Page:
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Grams v. Autozone

March 12, 2001

MARY GRAMS, F/K/A MARY DEROO, PLAINTIFF-APPELLEE,
v.
AUTOZONE, INC., A FOREIGN CORPORATION, DEFENDANT-APPELLANT.



Appeal from the Circuit Court for the 14th Judicial Circuit, Rock Island County, Illinois No. 99--LM--721 Honorable Charles H. Stengel Judge, Presiding

The opinion of the court was delivered by: Justice Breslin

Plaintiff Mary Grams brought this action against defendant Autozone, Inc., to recover a statutory penalty pursuant to the Income Withholding for Support Act (Act) (750 ILCS 28/35 (West Supp. 1999), for Autozone's failure to timely turn over child support withholdings. The court awarded Mary $20,700, and Autozone appealed. We affirm and hold that section 35 of the Act requires the imposition of a separate penalty of $100 per day against an employer for each consecutive withholding from an employee's paycheck that is not timely forwarded to the recipient.

FACTS

The parties entered a stipulation of facts. They dispute only the method for calculating the penalty due under section 35 of the Act.

Within Mary and Thomas DeRoo's divorce decree, the court entered a child support withholding order, requiring Thomas' employer to withhold $220 each pay period from Thomas' paycheck. The withholding order was served upon Autozone on January 19, 1999.

Thomas was paid every two weeks. The pay periods ended every other Saturday, and he was paid the following Friday. Though Autozone did begin withholding $220 from each of Thomas' paychecks starting with the check he received February 19, 1999, Autozone admits it knowingly failed to turn over the withholdings it collected from that date through April 24, 1999. All later withholdings were turned over in a timely manner. Collectively, Autozone failed to timely turn over six deductions.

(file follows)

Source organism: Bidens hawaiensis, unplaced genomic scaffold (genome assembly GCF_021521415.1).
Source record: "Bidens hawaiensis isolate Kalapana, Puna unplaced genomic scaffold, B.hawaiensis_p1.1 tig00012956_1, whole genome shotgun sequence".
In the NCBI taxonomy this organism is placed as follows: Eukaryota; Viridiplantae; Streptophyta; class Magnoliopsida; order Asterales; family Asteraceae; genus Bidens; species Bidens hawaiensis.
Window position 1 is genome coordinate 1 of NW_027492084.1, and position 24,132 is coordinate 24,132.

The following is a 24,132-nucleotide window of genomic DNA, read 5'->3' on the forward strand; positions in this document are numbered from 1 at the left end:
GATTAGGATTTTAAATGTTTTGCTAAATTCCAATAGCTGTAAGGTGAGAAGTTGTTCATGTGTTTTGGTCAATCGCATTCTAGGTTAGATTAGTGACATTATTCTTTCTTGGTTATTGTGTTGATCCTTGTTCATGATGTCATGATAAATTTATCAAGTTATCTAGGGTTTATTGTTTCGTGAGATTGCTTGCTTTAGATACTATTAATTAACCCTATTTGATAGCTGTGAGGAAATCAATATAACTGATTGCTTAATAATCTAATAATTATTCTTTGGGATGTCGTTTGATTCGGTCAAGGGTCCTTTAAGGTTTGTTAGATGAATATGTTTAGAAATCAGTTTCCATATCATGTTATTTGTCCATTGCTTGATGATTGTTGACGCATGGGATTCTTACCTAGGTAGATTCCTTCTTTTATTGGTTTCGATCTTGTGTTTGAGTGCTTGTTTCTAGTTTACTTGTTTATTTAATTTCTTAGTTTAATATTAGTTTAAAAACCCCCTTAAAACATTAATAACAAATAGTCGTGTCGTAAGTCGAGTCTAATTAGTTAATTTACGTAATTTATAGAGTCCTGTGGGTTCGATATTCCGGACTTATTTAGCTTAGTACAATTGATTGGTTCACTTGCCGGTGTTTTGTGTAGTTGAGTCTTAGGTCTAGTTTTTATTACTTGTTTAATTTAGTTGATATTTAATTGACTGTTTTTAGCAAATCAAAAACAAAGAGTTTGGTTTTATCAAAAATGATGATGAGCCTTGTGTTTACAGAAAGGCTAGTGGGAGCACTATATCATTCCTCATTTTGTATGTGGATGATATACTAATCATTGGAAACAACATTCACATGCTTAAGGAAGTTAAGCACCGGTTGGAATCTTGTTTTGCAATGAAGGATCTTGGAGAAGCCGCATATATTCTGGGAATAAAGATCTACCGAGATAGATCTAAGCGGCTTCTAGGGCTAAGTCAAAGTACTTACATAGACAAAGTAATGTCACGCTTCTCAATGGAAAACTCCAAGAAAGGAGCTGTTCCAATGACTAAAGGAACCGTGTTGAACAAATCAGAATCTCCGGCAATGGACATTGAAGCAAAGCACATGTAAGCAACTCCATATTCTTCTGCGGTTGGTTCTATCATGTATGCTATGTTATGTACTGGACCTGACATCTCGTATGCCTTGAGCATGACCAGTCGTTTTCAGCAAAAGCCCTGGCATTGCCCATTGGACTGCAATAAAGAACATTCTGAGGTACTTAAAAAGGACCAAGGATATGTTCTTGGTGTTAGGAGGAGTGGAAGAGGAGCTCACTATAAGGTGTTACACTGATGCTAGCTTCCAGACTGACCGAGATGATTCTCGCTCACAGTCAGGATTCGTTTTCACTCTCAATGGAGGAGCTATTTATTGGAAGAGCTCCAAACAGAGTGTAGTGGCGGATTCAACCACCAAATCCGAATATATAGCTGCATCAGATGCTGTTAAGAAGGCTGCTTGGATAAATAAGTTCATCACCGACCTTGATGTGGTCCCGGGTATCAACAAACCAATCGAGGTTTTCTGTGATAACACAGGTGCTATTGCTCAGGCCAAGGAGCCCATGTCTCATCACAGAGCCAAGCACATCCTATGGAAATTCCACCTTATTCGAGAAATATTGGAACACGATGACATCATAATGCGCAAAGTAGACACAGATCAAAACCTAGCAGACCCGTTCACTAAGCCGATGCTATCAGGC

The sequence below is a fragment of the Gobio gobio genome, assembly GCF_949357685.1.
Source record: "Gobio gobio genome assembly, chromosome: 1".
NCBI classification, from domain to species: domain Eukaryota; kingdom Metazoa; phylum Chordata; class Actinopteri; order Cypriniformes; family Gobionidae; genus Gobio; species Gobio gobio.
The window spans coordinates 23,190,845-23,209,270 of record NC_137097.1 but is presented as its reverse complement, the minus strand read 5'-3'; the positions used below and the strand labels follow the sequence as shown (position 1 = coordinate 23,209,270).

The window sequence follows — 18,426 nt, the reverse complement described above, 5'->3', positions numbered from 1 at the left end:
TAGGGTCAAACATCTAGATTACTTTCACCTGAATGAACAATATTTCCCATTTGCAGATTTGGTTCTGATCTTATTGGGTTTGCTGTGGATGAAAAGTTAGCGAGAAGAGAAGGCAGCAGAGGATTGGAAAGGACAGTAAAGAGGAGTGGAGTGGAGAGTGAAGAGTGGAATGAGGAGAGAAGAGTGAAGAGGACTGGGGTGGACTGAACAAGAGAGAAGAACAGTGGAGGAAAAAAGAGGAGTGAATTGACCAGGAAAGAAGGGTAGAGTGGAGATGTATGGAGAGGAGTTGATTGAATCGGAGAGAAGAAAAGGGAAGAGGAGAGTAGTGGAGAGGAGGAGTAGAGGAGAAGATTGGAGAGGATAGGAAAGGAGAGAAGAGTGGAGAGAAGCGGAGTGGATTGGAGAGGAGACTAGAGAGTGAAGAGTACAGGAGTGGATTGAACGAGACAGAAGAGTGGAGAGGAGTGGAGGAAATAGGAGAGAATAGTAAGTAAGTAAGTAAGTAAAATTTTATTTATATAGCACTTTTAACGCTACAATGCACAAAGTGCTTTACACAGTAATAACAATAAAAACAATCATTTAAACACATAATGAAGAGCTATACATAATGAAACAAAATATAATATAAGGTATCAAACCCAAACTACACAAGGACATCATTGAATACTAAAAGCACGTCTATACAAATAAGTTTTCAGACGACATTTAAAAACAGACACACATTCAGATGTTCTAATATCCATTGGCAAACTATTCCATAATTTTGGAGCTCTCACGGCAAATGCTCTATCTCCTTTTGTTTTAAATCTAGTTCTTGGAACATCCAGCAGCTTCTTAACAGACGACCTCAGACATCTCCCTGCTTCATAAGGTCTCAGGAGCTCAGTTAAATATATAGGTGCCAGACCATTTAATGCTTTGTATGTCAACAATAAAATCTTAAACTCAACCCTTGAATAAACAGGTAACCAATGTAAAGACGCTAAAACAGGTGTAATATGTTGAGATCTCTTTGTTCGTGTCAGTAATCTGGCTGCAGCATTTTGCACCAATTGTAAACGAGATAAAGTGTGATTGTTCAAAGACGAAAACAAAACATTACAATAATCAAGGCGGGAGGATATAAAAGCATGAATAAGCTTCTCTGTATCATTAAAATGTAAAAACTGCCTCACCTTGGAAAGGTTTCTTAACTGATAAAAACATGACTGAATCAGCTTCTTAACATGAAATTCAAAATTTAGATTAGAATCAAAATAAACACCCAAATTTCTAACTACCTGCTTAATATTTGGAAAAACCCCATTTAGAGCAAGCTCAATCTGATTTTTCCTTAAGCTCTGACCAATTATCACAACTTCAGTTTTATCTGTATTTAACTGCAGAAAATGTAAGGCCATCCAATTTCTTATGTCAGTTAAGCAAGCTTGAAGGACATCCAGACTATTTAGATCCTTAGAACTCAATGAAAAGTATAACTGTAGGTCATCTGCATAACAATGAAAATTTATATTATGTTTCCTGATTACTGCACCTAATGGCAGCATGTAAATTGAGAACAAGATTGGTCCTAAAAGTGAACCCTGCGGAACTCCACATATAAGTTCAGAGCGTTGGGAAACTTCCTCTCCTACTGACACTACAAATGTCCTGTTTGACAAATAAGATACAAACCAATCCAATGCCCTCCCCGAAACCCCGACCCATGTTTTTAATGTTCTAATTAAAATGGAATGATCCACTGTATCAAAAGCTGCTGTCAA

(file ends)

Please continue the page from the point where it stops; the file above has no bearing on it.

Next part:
The first deduction was mailed 69 days late. The second deduction was mailed 55 days late. The third deduction was mailed 41 days late. The fourth deduction was mailed 27 days late. The fifth deduction was mailed 13 days late. Finally, the sixth deduction was mailed two days late. Thus, while Autozone was out of compliance with section 35 for a total of 72 days straight, the sum of days late for all pay periods totals 207 days.

The trial court determined that the Act is not ambiguous and requires the imposition of a separate series of penalties for each pay period. Thus, the court awarded Mary $20,700: $100 per day multiplied by 207 days. Autozone appeals.

ANALYSIS

The issue for our review is whether the trial court properly calculated the penalty award under the Act.

This appeal concerns a question of statutory interpretation. This court reviews the trial court's interpretation of a statute de novo. In re Marriage of Wiseman, 316 Ill. App. 3d 631, 737 N.E.2d 325 (2000).

Section 35 of the Act provides in pertinent part: "The payor shall pay the amount withheld to the State Disbursement Unit within 7 business days after the date the amount would (but for the duty to withhold income) have been paid or credited to the obligor. If the payor knowingly fails to pay any amount withheld to the State Disbursement Unit within 7 business days after the date the amount would have been paid or credited to the obligor, the payor shall pay a penalty of $100 for each day that the withheld amount is not paid to the State Disbursement Unit after the period of 7 business days has expired. *** For purposes of this Act, a withheld amount shall be considered paid by a payor on the date it is mailed by the payor ***." (Emphasis added). 750 ILCS 28/35 (West Supp. 1999).

Autozone argues that the "withheld amount" language of the Act refers to all withheld amounts from multiple paychecks such that, at most, an employer can be charged only $100 per day for untimely payments no matter how many. Thus, the court should have assessed a penalty of $7,200. Mary contends that the Act requires a new penalty of $100 per day to be assessed for each withheld amount not timely forwarded to the payee. Autozone responds that Mary's construction of section 35 of the Act results in a "windfall" to the payee.

The primary rule of statutory construction, to which all other rules are subordinate, is to ascertain and give effect to the true intent of the legislature. Dunahee v. Chenoa Welding & Fabrication, Inc., 273 Ill. App. 3d 201, 652 N.E.2d 438 (1995). In determining the legislative intent, a court should first consider the statutory language. A court may only look beyond statutory language where it is ambiguous or where a literal interpretation of the statute would lead to an absurd result. Advincula v. United Blood Services, 176 Ill. 2d 1, 678 N.E.2d 1009(1996). When the ...


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